Bob Almey, 1918, 2011.18 (9)

J. Robert (Bob) Almey (1895-1989) was one of the last group of pilots to be trained at Camp Mohawk, one of the two Royal Flying Corps establishments near Deseronto in the First World War. The photo here shows Bob in his Royal Flying Corps uniform. It was brought into the Archives for scanning a few weeks ago by Bob’s grandson, Rob Woodward.

The war ended before Bob Almey was posted to Europe, which was fortunate for him, given the short life expectancy of pilots on the front line in those days. Bob returned to his studies at the Ontario Agricultural College (now the University of Guelph) and completed his degree in horticulture. In 1921 he was appointed as Manitoba’s first ever provincial horticulturalist.

He went on in 1928 to work for the Canadian Pacific Railway as their Chief Horticulturalist. In this role, Bob was responsible for landscaping the surroundings of 2,000 railway stations across the West of Canada, giving new immigrants and visitors a favourable first impression of the region. By the 1940s, 11,000 packets of seeds were being distributed to stations each year, while CPR greenhouses across the Prairies and British Columbia grew 600,000 plants a year, of up to 125 varieties.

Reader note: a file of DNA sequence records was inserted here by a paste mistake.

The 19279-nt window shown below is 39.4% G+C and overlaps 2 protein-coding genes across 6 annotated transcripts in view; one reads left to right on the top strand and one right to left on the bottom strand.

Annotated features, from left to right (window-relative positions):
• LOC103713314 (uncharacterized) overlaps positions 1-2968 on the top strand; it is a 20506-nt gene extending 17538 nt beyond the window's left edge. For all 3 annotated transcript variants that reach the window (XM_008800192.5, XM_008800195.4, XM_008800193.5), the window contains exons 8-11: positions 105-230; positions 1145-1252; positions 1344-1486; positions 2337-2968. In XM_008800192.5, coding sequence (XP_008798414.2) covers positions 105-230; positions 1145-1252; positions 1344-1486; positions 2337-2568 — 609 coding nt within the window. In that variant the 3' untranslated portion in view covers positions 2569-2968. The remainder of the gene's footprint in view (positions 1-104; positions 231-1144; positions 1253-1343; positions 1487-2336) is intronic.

Gladiolus mortonius from Sericea on Flickr

Bob Almey knew each station so well that he could “recite from memory their layouts, the variety of flowers they grew and the amounts needed”. He retired in 1960 but continued to be active in the Manitoba horticultural community (being particularly famous for his gladioli) until his death in 1988.

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